Before I get too in-depth about this album, I would like to talk about what Sons of the Palomino are trying to do here. With this album, the band tries to recapture an era and a feel, that of the Palomino, a club where classic country stars played during the 80s and 90s. Megan told me I should read the band’s biography before listening to the album, and though I would have liked it anyway given how country the material is, I’m glad I knew all of the information about the band’s goals going in. It helps give the album a special feel.
As for the album itself, I did not love the whole thing. There were songs that I felt were too sleepy for my taste, like “Old Roads and Lost Highways”. Then, the album had a couple songs which I did not connect to emotionally, like “Whiskey Years”. I should have liked the latter more than I did, as it tells the tale of a man looking forward to the day where he can be sober and not have to drink his pain away.
For all of the lackluster moments on this album, though, I felt a real love for the instrumentation. Even on songs I did not care for, I always loved the actual musicianship. The steel guitar, fiddle, piano…it all goes back to the days of an older style of country. It’s a style that I personally gravitate toward, so even when I was ambivalent about the actual lyrics, I always liked the instrumentation.
With all of the things I didn’t personally get into about this album out of the way, let’s talk about the good stuff. The first track, “Runnin’ Around,” is what convinced me I needed to hear what this band were selling. It’s a mid-tempo country song about a man who knows his girlfriend is cheating, and how he won’t be there when she comes looking for him. Done a million times? Sure, but this band makes it fun, and again. The instrumentation here is stellar. The next song, “Authentic,” brings in something else unique about this album. At various points, there are featured guest stars singing in parts of the song. Well, the band certainly couldn’t get more “Authentic” than John Anderson, and let me tell you. Hearing him on this track was awesome. The actual lyrics tell of being real and true to yourself, and not trying to be some fake version of country. In the days of pop country, and many people not knowing what country really is, this song is a must-listen. “Countryholic” is pretty hilarious, as the song discusses a man who just loves Waylon and Willie, steel guitar, and boots. It’s a bit cliché, but I chuckled a few times.
I liked the slower and more feeling-driven “Outta This Town”. It’s all about a man who can’t seem to leave his hometown. The planes never stop there, the train never makes a trip to the town, and he gets a woman pregnant and marries her. Thus, he’s stuck in the town. This one features Emmylou Harris on backing vocals, and I thought it made a nice change from all the faster songs. As much as I’m bored of all the drinking songs in today’s mainstream country scene, “Hole In The Wall” was an easy listen. I didn’t love it, but it was pleasant enough. The lyrics revolve around wanting to find a little bar with cold beer, a small dance floor, and a jukebox. I just liked the instrumentation, the lyrics, and everything combined to make this an enjoyable, if not completely amazing, song. My favorite emotional song is definitely “Unbroken People”. It’s all about feeling the pain of losing loved ones, but leaning on platitudes people say like “everything will be okay,” or “you’re gonna make it.”. This was the song that really resonated with me emotionally, where most of the others failed to do so. Finally, there’s “Used to be a Country Town”. I loved Gretchen Wilson’s part of the song, and it really just made me want to go listen to more of her music. The song itself is all about how they used to party in a town that used to be country. They wasted their money, but they had fun doing it.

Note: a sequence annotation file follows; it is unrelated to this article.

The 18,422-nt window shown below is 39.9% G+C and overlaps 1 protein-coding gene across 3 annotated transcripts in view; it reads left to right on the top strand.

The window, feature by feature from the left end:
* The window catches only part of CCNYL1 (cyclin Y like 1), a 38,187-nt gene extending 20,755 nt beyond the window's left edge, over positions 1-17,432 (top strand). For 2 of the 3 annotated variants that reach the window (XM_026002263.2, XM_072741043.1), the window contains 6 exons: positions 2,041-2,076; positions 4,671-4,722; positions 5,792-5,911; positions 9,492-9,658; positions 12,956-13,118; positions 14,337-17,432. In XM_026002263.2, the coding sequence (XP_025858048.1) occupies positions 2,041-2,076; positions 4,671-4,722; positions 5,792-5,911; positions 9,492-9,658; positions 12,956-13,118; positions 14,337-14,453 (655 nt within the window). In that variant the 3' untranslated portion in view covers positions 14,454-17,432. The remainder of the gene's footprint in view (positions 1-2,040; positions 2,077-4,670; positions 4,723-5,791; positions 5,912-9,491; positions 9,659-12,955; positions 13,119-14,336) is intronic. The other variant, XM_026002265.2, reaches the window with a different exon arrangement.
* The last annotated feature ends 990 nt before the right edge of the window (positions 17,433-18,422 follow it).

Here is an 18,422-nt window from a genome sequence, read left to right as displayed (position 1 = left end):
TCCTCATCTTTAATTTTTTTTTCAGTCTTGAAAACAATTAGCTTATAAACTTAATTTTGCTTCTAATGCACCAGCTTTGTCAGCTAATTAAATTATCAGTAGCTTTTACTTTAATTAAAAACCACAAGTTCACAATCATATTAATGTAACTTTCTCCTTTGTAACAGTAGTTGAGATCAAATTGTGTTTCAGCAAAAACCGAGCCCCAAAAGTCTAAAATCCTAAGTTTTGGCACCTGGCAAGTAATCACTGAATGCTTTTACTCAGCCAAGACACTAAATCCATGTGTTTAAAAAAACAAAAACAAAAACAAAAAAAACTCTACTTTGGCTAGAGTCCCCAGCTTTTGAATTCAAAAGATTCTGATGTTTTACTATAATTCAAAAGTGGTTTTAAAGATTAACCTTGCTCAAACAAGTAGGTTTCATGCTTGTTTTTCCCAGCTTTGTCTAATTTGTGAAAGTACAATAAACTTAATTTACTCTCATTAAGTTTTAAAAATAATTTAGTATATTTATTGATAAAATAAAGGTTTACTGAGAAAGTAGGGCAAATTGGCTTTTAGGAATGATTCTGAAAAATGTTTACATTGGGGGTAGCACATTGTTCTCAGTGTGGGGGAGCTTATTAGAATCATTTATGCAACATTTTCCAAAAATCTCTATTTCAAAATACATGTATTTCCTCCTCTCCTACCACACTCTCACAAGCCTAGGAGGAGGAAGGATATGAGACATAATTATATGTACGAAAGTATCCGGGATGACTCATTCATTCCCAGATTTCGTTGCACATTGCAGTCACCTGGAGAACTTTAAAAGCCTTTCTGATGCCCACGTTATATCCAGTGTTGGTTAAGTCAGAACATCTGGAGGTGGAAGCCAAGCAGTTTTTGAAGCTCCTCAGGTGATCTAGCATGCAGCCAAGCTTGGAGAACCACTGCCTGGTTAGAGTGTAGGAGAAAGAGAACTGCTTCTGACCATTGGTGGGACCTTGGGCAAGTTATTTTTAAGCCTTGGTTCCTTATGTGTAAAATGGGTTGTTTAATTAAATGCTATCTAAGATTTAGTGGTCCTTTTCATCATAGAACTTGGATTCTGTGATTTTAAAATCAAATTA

Overall, I liked this album. The guest stars featured made it really unique. There were some I actually missed until I later went back and looked at who was featured. I did not catch Vince Gill or Jamey Johnson. The musicians did a wonderful job at bringing back the sounds of 80s and 90s country, too. I love good piano, fiddle and steel guitar, and I got all three of those in spades. Lastly, I must talk about the skills of the lead singer. Jeffrey Steele has quite the vocal range. When I was first listening to this album, I thought there were more guest stars than the site of the Sons of the Palomino alludes to. In fact, it’s just that Steele can sing in both very low and very high registers. It’s pretty awesome stuff. I think if you like the 80s and 90s era of country music, you are doing yourself a disservice by not checking this album out. The instrumentation is great, there are some really well-done songs here, and seeing names like John Anderson’s on a contemporary project like this is really cool.